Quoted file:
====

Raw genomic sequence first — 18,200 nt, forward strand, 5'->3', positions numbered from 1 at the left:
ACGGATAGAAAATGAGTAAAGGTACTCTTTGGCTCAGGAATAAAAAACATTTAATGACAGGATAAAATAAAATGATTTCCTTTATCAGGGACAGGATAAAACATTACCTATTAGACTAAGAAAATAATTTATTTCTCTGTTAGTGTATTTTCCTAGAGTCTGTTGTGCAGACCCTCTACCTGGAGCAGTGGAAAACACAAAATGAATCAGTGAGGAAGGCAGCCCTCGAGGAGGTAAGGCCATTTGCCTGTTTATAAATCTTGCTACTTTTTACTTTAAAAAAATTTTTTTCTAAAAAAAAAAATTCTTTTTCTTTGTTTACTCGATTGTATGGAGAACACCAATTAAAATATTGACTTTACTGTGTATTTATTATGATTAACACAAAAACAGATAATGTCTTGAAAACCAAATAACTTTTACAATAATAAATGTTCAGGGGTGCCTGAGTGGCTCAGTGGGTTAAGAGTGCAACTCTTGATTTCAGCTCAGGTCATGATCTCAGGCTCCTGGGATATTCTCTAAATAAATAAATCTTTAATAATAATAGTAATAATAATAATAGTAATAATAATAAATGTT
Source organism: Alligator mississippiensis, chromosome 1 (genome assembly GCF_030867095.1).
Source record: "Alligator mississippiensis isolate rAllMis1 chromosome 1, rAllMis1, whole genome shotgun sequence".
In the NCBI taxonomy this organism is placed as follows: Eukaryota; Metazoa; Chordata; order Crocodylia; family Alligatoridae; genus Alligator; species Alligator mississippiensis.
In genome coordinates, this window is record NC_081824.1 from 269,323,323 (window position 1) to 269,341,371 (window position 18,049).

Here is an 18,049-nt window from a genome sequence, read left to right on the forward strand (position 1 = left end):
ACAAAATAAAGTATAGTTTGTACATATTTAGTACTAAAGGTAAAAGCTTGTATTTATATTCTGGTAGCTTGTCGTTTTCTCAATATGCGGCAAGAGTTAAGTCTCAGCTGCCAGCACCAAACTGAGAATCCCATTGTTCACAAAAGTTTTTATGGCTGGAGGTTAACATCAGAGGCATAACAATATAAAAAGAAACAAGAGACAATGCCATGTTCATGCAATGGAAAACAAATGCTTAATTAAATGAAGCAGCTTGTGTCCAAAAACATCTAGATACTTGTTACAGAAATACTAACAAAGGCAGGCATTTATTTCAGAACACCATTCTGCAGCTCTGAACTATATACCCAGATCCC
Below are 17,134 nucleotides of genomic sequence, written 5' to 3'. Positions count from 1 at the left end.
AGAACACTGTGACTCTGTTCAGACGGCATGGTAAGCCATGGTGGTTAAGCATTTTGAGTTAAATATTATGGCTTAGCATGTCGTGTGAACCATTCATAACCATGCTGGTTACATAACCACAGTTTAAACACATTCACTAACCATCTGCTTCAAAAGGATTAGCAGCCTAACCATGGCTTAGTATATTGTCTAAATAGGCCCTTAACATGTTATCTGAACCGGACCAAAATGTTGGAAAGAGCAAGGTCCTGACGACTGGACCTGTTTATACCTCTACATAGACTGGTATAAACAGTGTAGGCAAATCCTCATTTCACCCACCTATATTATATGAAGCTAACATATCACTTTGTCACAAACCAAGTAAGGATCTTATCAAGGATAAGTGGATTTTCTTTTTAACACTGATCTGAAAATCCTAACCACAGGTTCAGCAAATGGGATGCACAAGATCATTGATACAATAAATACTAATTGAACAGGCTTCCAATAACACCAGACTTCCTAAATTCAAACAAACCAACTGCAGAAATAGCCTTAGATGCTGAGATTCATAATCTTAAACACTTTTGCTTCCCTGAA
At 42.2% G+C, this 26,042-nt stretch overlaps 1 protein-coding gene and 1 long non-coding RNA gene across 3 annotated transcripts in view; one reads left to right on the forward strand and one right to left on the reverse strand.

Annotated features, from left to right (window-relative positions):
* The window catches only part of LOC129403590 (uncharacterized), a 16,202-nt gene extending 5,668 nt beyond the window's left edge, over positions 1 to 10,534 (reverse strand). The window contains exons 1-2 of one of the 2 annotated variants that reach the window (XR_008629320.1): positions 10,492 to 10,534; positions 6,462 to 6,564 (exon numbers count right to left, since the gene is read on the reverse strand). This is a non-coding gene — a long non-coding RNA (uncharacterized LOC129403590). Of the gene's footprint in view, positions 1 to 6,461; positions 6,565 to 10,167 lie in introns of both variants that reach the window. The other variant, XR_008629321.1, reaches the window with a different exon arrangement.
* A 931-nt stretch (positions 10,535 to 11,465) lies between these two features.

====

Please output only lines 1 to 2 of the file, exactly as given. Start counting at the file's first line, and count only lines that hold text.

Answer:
Raw genomic sequence first — 18,200 nt, forward strand, 5'->3', positions numbered from 1 at the left:
ACGGATAGAAAATGAGTAAAGGTACTCTTTGGCTCAGGAATAAAAAACATTTAATGACAGGATAAAATAAAATGATTTCCTTTATCAGGGACAGGATAAAACATTACCTATTAGACTAAGAAAATAATTTATTTCTCTGTTAGTGTATTTTCCTAGAGTCTGTTGTGCAGACCCTCTACCTGGAGCAGTGGAAAACACAAAATGAATCAGTGAGGAAGGCAGCCCTCGAGGAGGTAAGGCCATTTGCCTGTTTATAAATCTTGCTACTTTTTACTTTAAAAAAATTTTTTTCTAAAAAAAAAAATTCTTTTTCTTTGTTTACTCGATTGTATGGAGAACACCAATTAAAATATTGACTTTACTGTGTATTTATTATGATTAACACAAAAACAGATAATGTCTTGAAAACCAAATAACTTTTACAATAATAAATGTTCAGGGGTGCCTGAGTGGCTCAGTGGGTTAAGAGTGCAACTCTTGATTTCAGCTCAGGTCATGATCTCAGGCTCCTGGGATATTCTCTAAATAAATAAATCTTTAATAATAATAGTAATAATAATAATAGTAATAATAATAAATGTT